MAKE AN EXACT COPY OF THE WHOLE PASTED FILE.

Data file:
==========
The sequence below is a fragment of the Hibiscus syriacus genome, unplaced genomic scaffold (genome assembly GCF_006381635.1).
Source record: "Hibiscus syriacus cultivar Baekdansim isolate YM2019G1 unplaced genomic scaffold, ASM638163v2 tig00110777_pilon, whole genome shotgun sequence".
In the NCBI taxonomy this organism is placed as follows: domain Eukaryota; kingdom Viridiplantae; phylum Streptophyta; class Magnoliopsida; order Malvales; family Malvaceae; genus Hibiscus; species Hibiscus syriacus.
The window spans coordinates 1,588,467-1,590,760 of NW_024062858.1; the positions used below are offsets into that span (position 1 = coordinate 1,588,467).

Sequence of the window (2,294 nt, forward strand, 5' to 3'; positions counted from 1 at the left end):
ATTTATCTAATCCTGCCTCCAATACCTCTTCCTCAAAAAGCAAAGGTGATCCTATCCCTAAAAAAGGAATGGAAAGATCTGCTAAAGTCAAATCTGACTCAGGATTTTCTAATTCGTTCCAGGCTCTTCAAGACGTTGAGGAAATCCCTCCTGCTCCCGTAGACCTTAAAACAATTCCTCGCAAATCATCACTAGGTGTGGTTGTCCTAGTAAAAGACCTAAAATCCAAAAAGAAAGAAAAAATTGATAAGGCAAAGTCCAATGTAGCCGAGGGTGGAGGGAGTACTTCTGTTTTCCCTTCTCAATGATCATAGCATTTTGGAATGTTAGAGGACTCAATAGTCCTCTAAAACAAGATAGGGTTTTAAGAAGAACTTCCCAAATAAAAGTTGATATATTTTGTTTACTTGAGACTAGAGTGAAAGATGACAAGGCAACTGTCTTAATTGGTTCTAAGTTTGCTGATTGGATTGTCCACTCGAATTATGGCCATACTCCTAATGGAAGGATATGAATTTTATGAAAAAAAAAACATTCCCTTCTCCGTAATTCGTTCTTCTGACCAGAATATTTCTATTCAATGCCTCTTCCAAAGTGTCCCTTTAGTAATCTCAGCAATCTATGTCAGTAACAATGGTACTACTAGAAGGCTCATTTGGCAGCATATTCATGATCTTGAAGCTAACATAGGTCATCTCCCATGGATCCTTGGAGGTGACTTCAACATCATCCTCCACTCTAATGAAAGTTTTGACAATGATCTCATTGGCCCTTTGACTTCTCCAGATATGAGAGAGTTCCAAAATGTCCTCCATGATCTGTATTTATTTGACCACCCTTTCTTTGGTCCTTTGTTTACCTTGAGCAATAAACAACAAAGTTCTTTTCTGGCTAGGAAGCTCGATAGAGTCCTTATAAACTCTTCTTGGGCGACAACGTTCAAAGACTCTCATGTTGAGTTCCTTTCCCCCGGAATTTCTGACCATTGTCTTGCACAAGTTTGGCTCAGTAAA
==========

The sequence below is a fragment of the Hibiscus syriacus genome, unplaced genomic scaffold (genome assembly GCF_006381635.1).
Source record: "Hibiscus syriacus cultivar Baekdansim isolate YM2019G1 unplaced genomic scaffold, ASM638163v2 tig00110777_pilon, whole genome shotgun sequence".
In the NCBI taxonomy this organism is placed as follows: domain Eukaryota; kingdom Viridiplantae; phylum Streptophyta; class Magnoliopsida; order Malvales; family Malvaceae; genus Hibiscus; species Hibiscus syriacus.
The window spans coordinates 1,588,467-1,590,760 of NW_024062858.1; the positions used below are offsets into that span (position 1 = coordinate 1,588,467).

Sequence of the window (2,294 nt, forward strand, 5' to 3'; positions counted from 1 at the left end):
ATTTATCTAATCCTGCCTCCAATACCTCTTCCTCAAAAAGCAAAGGTGATCCTATCCCTAAAAAAGGAATGGAAAGATCTGCTAAAGTCAAATCTGACTCAGGATTTTCTAATTCGTTCCAGGCTCTTCAAGACGTTGAGGAAATCCCTCCTGCTCCCGTAGACCTTAAAACAATTCCTCGCAAATCATCACTAGGTGTGGTTGTCCTAGTAAAAGACCTAAAATCCAAAAAGAAAGAAAAAATTGATAAGGCAAAGTCCAATGTAGCCGAGGGTGGAGGGAGTACTTCTGTTTTCCCTTCTCAATGATCATAGCATTTTGGAATGTTAGAGGACTCAATAGTCCTCTAAAACAAGATAGGGTTTTAAGAAGAACTTCCCAAATAAAAGTTGATATATTTTGTTTACTTGAGACTAGAGTGAAAGATGACAAGGCAACTGTCTTAATTGGTTCTAAGTTTGCTGATTGGATTGTCCACTCGAATTATGGCCATACTCCTAATGGAAGGATATGAATTTTATGAAAAAAAAAACATTCCCTTCTCCGTAATTCGTTCTTCTGACCAGAATATTTCTATTCAATGCCTCTTCCAAAGTGTCCCTTTAGTAATCTCAGCAATCTATGTCAGTAACAATGGTACTACTAGAAGGCTCATTTGGCAGCATATTCATGATCTTGAAGCTAACATAGGTCATCTCCCATGGATCCTTGGAGGTGACTTCAACATCATCCTCCACTCTAATGAAAGTTTTGACAATGATCTCATTGGCCCTTTGACTTCTCCAGATATGAGAGAGTTCCAAAATGTCCTCCATGATCTGTATTTATTTGACCACCCTTTCTTTGGTCCTTTGTTTACCTTGAGCAATAAACAACAAAGTTCTTTTCTGGCTAGGAAGCTCGATAGAGTCCTTATAAACTCTTCTTGGGCGACAACGTTCAAAGACTCTCATGTTGAGTTCCTTTCCCCCGGAATTTCTGACCATTGTCTTGCACAAGTTTGGCTCAGTAAA